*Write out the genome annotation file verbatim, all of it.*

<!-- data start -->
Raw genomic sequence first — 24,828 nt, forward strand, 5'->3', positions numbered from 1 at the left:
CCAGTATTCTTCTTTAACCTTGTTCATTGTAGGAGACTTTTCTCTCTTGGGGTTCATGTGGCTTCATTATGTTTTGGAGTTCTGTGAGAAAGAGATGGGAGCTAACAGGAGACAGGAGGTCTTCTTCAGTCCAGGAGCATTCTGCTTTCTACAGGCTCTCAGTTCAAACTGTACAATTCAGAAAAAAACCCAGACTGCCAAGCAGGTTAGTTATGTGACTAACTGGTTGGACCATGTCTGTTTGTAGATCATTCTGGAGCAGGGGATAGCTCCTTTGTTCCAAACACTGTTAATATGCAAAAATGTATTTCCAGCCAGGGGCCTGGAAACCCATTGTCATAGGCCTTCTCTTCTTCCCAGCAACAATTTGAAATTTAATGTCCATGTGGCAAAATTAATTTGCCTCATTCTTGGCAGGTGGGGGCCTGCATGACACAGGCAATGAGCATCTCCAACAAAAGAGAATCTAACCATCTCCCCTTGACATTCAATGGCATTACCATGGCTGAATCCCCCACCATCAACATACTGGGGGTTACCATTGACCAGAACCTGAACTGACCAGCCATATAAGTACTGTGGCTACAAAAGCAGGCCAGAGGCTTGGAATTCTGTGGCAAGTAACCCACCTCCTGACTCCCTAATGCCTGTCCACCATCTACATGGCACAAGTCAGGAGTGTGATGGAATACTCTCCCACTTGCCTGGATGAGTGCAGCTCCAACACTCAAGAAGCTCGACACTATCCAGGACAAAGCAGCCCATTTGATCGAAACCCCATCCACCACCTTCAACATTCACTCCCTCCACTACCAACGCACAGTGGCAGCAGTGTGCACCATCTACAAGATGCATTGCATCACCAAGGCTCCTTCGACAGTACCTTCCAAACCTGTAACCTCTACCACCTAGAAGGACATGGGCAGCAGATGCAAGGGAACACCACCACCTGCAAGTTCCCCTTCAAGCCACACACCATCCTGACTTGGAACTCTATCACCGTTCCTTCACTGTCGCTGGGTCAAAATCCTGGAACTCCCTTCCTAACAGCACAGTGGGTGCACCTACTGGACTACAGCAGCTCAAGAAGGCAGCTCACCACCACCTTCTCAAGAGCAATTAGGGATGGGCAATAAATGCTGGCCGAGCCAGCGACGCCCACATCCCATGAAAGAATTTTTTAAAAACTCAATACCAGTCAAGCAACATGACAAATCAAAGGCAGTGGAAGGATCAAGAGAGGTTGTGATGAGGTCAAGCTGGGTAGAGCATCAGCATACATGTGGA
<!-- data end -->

Raw genomic sequence first — 24,828 nt, forward strand, 5'->3', positions numbered from 1 at the left:
CCAGTATTCTTCTTTAACCTTGTTCATTGTAGGAGACTTTTCTCTCTTGGGGTTCATGTGGCTTCATTATGTTTTGGAGTTCTGTGAGAAAGAGATGGGAGCTAACAGGAGACAGGAGGTCTTCTTCAGTCCAGGAGCATTCTGCTTTCTACAGGCTCTCAGTTCAAACTGTACAATTCAGAAAAAAACCCAGACTGCCAAGCAGGTTAGTTATGTGACTAACTGGTTGGACCATGTCTGTTTGTAGATCATTCTGGAGCAGGGGATAGCTCCTTTGTTCCAAACACTGTTAATATGCAAAAATGTATTTCCAGCCAGGGGCCTGGAAACCCATTGTCATAGGCCTTCTCTTCTTCCCAGCAACAATTTGAAATTTAATGTCCATGTGGCAAAATTAATTTGCCTCATTCTTGGCAGGTGGGGGCCTGCATGACACAGGCAATGAGCATCTCCAACAAAAGAGAATCTAACCATCTCCCCTTGACATTCAATGGCATTACCATGGCTGAATCCCCCACCATCAACATACTGGGGGTTACCATTGACCAGAACCTGAACTGACCAGCCATATAAGTACTGTGGCTACAAAAGCAGGCCAGAGGCTTGGAATTCTGTGGCAAGTAACCCACCTCCTGACTCCCTAATGCCTGTCCACCATCTACATGGCACAAGTCAGGAGTGTGATGGAATACTCTCCCACTTGCCTGGATGAGTGCAGCTCCAACACTCAAGAAGCTCGACACTATCCAGGACAAAGCAGCCCATTTGATCGAAACCCCATCCACCACCTTCAACATTCACTCCCTCCACTACCAACGCACAGTGGCAGCAGTGTGCACCATCTACAAGATGCATTGCATCACCAAGGCTCCTTCGACAGTACCTTCCAAACCTGTAACCTCTACCACCTAGAAGGACATGGGCAGCAGATGCAAGGGAACACCACCACCTGCAAGTTCCCCTTCAAGCCACACACCATCCTGACTTGGAACTCTATCACCGTTCCTTCACTGTCGCTGGGTCAAAATCCTGGAACTCCCTTCCTAACAGCACAGTGGGTGCACCTACTGGACTACAGCAGCTCAAGAAGGCAGCTCACCACCACCTTCTCAAGAGCAATTAGGGATGGGCAATAAATGCTGGCCGAGCCAGCGACGCCCACATCCCATGAAAGAATTTTTTAAAAACTCAATACCAGTCAAGCAACATGACAAATCAAAGGCAGTGGAAGGATCAAGAGAGGTTGTGATGAGGTCAAGCTGGGTAGAGCATCAGCATACATGTGGA